South Bend council talks police body cameras and cracks down on synthetic drugs

NOW: South Bend council talks police body cameras and cracks down on synthetic drugs


South Bend, Ind.—

Public safety was a top priority for South Bend’s common council Monday.

Elected officials took steps to get synthetic drugs off the streets, and met with the city’s police chief about ensuring transparency in the department.

Police chief Scott Ruszkowski hopes getting new body cameras will prove to the community the department is working for them.

He says it’s all about changing the community’s perception to reflect reality.

According to Ruszkowski there were 2,600 arrests were made by South Bend police in 2016.

Of those arrests, 72 involved uses of force and just 3 complaints came from those uses of force.

The chief says he’s proud of those numbers.

“I guarantee we’re as good if not better when it comes to what we do,” said Chief Ruszkowski. “We have a very professional and hardworking police department and I think they should be recognized for the job that they do.”

The department is working on regaining trust from the community it’s trusted to protect every day.

“It’s disheartening as a police officer, I can tell you first hand, and I understand how it feels, but if that’s what it takes, then that’s what it takes,” he told the council.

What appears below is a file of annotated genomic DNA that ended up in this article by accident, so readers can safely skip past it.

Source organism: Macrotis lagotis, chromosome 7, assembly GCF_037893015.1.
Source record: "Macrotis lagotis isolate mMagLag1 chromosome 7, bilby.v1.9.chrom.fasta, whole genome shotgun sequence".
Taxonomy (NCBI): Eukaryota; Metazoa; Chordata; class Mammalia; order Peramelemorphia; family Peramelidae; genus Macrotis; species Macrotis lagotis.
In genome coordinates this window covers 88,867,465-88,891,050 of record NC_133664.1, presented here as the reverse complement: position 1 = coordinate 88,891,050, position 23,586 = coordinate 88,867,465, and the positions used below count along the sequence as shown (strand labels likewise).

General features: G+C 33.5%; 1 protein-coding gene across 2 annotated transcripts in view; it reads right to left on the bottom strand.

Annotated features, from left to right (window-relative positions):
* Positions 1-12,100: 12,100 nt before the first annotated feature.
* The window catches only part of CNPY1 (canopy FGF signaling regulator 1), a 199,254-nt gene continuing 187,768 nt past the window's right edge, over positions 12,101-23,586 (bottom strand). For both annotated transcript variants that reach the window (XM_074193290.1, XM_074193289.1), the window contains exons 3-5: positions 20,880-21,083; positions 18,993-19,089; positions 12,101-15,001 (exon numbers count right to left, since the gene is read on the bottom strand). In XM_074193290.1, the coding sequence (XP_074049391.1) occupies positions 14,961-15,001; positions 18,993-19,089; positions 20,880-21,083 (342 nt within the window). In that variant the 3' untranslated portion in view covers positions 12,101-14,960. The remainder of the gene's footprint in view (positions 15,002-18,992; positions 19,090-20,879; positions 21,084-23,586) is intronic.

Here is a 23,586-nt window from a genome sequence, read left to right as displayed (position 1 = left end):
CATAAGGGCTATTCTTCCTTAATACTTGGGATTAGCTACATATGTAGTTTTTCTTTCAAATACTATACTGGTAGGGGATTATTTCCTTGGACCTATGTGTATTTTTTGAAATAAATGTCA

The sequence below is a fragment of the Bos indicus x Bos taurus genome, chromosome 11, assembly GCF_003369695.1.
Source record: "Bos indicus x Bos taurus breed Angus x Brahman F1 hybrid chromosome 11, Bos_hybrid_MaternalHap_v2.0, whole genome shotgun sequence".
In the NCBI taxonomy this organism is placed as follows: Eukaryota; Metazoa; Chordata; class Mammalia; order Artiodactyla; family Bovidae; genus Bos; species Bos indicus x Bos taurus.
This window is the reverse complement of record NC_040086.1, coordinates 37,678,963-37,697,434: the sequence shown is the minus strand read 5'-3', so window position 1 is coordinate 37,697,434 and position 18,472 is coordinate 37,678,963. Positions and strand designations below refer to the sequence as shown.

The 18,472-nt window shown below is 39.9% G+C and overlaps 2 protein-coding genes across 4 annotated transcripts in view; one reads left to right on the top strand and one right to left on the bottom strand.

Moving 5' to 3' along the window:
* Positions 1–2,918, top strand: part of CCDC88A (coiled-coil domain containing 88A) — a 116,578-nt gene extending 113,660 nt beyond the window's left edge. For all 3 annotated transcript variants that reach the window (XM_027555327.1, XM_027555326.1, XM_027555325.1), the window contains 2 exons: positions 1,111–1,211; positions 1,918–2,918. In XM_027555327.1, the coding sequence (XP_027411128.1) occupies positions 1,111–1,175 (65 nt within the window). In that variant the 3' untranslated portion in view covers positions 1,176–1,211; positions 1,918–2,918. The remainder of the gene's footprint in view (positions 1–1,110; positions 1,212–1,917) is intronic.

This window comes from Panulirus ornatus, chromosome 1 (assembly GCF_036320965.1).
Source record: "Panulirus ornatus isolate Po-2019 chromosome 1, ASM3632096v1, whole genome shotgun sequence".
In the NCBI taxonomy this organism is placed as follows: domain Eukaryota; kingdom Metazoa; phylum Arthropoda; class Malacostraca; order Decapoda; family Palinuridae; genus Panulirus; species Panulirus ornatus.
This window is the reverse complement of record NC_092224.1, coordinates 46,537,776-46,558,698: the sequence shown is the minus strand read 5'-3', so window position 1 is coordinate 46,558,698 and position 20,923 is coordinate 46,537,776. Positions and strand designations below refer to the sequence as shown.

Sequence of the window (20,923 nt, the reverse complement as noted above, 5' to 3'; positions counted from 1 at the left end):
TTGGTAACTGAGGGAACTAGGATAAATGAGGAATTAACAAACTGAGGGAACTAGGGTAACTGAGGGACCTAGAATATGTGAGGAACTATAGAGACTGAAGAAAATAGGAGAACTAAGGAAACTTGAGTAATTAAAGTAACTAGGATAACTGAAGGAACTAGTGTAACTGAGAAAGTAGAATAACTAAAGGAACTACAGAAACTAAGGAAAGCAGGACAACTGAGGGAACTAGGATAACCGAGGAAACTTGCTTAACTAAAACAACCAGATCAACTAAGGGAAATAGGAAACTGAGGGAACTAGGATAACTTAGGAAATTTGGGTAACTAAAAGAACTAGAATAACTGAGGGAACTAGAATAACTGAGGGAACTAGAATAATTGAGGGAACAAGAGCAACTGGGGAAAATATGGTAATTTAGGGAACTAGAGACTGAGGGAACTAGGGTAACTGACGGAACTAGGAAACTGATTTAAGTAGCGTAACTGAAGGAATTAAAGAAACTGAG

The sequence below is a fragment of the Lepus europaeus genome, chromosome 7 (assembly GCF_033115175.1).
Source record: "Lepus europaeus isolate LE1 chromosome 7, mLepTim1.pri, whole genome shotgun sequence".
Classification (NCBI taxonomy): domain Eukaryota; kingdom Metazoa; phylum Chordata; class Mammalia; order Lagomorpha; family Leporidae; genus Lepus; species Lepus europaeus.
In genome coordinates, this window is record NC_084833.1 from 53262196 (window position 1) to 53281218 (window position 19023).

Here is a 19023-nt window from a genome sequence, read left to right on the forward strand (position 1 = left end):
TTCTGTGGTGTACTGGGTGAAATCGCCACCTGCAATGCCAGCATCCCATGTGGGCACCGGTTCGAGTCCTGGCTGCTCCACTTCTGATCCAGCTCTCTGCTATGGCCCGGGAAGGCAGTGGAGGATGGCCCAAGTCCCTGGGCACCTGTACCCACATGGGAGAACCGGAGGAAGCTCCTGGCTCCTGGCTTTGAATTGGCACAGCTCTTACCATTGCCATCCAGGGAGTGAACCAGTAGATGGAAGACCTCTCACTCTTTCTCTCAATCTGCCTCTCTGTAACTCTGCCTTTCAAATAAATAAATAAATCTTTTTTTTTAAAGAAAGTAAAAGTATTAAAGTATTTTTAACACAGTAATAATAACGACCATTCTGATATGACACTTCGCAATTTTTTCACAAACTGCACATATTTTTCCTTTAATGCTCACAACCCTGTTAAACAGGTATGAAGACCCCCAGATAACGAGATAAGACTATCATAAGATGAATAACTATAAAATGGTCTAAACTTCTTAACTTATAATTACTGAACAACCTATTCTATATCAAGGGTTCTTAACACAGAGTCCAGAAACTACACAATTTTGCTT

SBPD is committed to ensuring transparency through body cameras.

It’s reviewing technology from several bidders.

And by September, the chosen vendor’s equipment will be phased in.

As for now, it’s talking to other police departments about potential problems with the new tech.

“Hopefully we’ll be able to alleviate most of those when we implement our body cam wear itself policy,” said Chief Ruszkowski.

The chief also made an appearance at the full council meeting Monday in support of a bill to crack down on copycat cannabis.

The council crafted an ordinance that would take civil action against people and stores caught selling synthetic and imitation drugs.

It unanimously put it on the books, ensuring hefty fines from $250 to $2,500 for violators.

“It is a big concern to our community because you’ve had kids in elementary to 70 years that have come through the emergency room affected by this stuff,” said Tim Scott, South Bend Common Council president.

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